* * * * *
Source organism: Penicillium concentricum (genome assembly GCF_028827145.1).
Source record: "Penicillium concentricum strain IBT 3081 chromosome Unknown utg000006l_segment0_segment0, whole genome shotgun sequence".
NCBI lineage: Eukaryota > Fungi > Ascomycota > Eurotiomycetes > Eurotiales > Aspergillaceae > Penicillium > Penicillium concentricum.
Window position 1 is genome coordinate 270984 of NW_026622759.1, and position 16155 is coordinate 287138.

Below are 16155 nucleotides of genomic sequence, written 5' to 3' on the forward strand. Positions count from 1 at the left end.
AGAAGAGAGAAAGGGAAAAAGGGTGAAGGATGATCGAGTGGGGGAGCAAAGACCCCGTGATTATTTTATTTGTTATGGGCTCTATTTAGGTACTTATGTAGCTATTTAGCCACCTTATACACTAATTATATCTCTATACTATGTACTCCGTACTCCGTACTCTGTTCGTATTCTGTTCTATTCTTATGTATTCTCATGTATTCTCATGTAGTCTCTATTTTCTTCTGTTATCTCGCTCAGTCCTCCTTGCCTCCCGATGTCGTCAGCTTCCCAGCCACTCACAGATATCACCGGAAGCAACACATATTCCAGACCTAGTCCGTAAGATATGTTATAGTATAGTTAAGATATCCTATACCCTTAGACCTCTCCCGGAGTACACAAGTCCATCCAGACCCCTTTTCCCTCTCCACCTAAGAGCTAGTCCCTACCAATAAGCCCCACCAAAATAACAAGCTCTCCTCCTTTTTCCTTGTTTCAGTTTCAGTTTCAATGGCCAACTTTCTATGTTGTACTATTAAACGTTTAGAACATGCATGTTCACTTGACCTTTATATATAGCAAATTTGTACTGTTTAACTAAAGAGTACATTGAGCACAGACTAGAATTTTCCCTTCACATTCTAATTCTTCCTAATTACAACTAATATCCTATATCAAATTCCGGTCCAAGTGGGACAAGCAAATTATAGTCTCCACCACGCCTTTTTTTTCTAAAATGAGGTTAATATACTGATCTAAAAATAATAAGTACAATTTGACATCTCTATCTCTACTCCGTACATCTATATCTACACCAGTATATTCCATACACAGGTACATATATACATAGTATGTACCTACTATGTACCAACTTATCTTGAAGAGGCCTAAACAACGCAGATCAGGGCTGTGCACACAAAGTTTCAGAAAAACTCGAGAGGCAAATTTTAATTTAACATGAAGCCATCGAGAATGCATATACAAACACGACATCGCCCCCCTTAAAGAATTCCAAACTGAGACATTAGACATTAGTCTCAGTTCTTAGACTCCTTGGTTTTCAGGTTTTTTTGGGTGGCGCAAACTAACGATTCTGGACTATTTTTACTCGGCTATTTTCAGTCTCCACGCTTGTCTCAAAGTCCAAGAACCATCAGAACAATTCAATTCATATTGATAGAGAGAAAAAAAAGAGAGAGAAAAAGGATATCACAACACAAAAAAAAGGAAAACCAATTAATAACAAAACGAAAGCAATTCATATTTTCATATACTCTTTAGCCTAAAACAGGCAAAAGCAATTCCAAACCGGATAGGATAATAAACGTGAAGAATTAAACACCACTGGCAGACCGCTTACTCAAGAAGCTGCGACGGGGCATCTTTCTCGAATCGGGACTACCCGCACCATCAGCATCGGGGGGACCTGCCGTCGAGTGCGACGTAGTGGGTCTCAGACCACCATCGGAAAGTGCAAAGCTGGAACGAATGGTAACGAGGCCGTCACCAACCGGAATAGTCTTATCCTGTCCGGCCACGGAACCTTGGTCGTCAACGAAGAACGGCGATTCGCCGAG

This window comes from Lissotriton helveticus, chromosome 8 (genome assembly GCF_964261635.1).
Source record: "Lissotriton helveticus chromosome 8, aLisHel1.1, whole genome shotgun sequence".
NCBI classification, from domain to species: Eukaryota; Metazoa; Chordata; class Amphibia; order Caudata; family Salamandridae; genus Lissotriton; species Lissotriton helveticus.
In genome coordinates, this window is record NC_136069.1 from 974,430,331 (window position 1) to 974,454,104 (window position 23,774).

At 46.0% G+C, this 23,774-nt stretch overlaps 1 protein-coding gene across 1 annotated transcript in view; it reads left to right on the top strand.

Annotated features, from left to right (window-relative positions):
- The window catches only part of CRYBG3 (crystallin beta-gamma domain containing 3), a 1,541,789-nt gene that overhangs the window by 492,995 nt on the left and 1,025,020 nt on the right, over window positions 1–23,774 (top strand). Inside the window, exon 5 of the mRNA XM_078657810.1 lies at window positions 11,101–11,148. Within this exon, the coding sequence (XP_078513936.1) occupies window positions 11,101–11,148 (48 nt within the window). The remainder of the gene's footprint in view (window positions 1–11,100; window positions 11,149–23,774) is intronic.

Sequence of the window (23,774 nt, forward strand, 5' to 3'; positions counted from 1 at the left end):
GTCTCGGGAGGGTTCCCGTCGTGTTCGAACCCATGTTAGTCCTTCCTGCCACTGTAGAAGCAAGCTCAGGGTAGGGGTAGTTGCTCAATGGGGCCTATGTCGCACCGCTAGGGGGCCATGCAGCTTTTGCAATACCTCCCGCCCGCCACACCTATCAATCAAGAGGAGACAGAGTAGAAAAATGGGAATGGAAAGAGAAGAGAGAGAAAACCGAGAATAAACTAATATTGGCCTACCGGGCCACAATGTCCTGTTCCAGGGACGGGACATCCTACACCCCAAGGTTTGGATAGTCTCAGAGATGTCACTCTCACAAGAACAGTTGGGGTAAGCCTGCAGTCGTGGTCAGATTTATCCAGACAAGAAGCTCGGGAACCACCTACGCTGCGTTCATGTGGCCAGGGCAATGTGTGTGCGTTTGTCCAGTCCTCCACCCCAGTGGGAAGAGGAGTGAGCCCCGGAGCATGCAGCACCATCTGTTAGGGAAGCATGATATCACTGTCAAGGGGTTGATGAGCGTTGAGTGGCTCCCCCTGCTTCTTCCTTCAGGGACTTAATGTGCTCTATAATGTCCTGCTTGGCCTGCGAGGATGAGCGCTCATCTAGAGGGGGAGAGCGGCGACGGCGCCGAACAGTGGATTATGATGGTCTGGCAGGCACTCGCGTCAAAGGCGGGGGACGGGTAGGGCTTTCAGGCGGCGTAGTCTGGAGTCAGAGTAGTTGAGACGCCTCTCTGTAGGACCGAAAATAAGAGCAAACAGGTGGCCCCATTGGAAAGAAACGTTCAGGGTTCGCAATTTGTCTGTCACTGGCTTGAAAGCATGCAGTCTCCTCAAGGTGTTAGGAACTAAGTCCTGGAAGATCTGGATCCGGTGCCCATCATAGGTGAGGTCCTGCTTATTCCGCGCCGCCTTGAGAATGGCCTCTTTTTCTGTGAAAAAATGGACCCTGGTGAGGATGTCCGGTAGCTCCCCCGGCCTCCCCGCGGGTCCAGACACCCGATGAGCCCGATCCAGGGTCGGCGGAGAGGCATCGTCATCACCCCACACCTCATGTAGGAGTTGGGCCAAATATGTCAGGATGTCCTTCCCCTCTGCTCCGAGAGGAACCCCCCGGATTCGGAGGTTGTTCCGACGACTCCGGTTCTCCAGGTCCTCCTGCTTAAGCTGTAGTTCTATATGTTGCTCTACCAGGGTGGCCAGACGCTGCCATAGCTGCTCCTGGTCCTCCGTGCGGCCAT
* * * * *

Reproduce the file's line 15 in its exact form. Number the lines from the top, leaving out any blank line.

GTCTCGGGAGGGTTCCCGTCGTGTTCGAACCCATGTTAGTCCTTCCTGCCACTGTAGAAGCAAGCTCAGGGTAGGGGTAGTTGCTCAATGGGGCCTATGTCGCACCGCTAGGGGGCCATGCAGCTTTTGCAATACCTCCCGCCCGCCACACCTATCAATCAAGAGGAGACAGAGTAGAAAAATGGGAATGGAAAGAGAAGAGAGAGAAAACCGAGAATAAACTAATATTGGCCTACCGGGCCACAATGTCCTGTTCCAGGGACGGGACATCCTACACCCCAAGGTTTGGATAGTCTCAGAGATGTCACTCTCACAAGAACAGTTGGGGTAAGCCTGCAGTCGTGGTCAGATTTATCCAGACAAGAAGCTCGGGAACCACCTACGCTGCGTTCATGTGGCCAGGGCAATGTGTGTGCGTTTGTCCAGTCCTCCACCCCAGTGGGAAGAGGAGTGAGCCCCGGAGCATGCAGCACCATCTGTTAGGGAAGCATGATATCACTGTCAAGGGGTTGATGAGCGTTGAGTGGCTCCCCCTGCTTCTTCCTTCAGGGACTTAATGTGCTCTATAATGTCCTGCTTGGCCTGCGAGGATGAGCGCTCATCTAGAGGGGGAGAGCGGCGACGGCGCCGAACAGTGGATTATGATGGTCTGGCAGGCACTCGCGTCAAAGGCGGGGGACGGGTAGGGCTTTCAGGCGGCGTAGTCTGGAGTCAGAGTAGTTGAGACGCCTCTCTGTAGGACCGAAAATAAGAGCAAACAGGTGGCCCCATTGGAAAGAAACGTTCAGGGTTCGCAATTTGTCTGTCACTGGCTTGAAAGCATGCAGTCTCCTCAAGGTGTTAGGAACTAAGTCCTGGAAGATCTGGATCCGGTGCCCATCATAGGTGAGGTCCTGCTTATTCCGCGCCGCCTTGAGAATGGCCTCTTTTTCTGTGAAAAAATGGACCCTGGTGAGGATGTCCGGTAGCTCCCCCGGCCTCCCCGCGGGTCCAGACACCCGATGAGCCCGATCCAGGGTCGGCGGAGAGGCATCGTCATCACCCCACACCTCATGTAGGAGTTGGGCCAAATATGTCAGGATGTCCTTCCCCTCTGCTCCGAGAGGAACCCCCCGGATTCGGAGGTTGTTCCGACGACTCCGGTTCTCCAGGTCCTCCTGCTTAAGCTGTAGTTCTATATGTTGCTCTACCAGGGTGGCCAGACGCTGCCATAGCTGCTCCTGGTCCTCCGTGCGGCCAT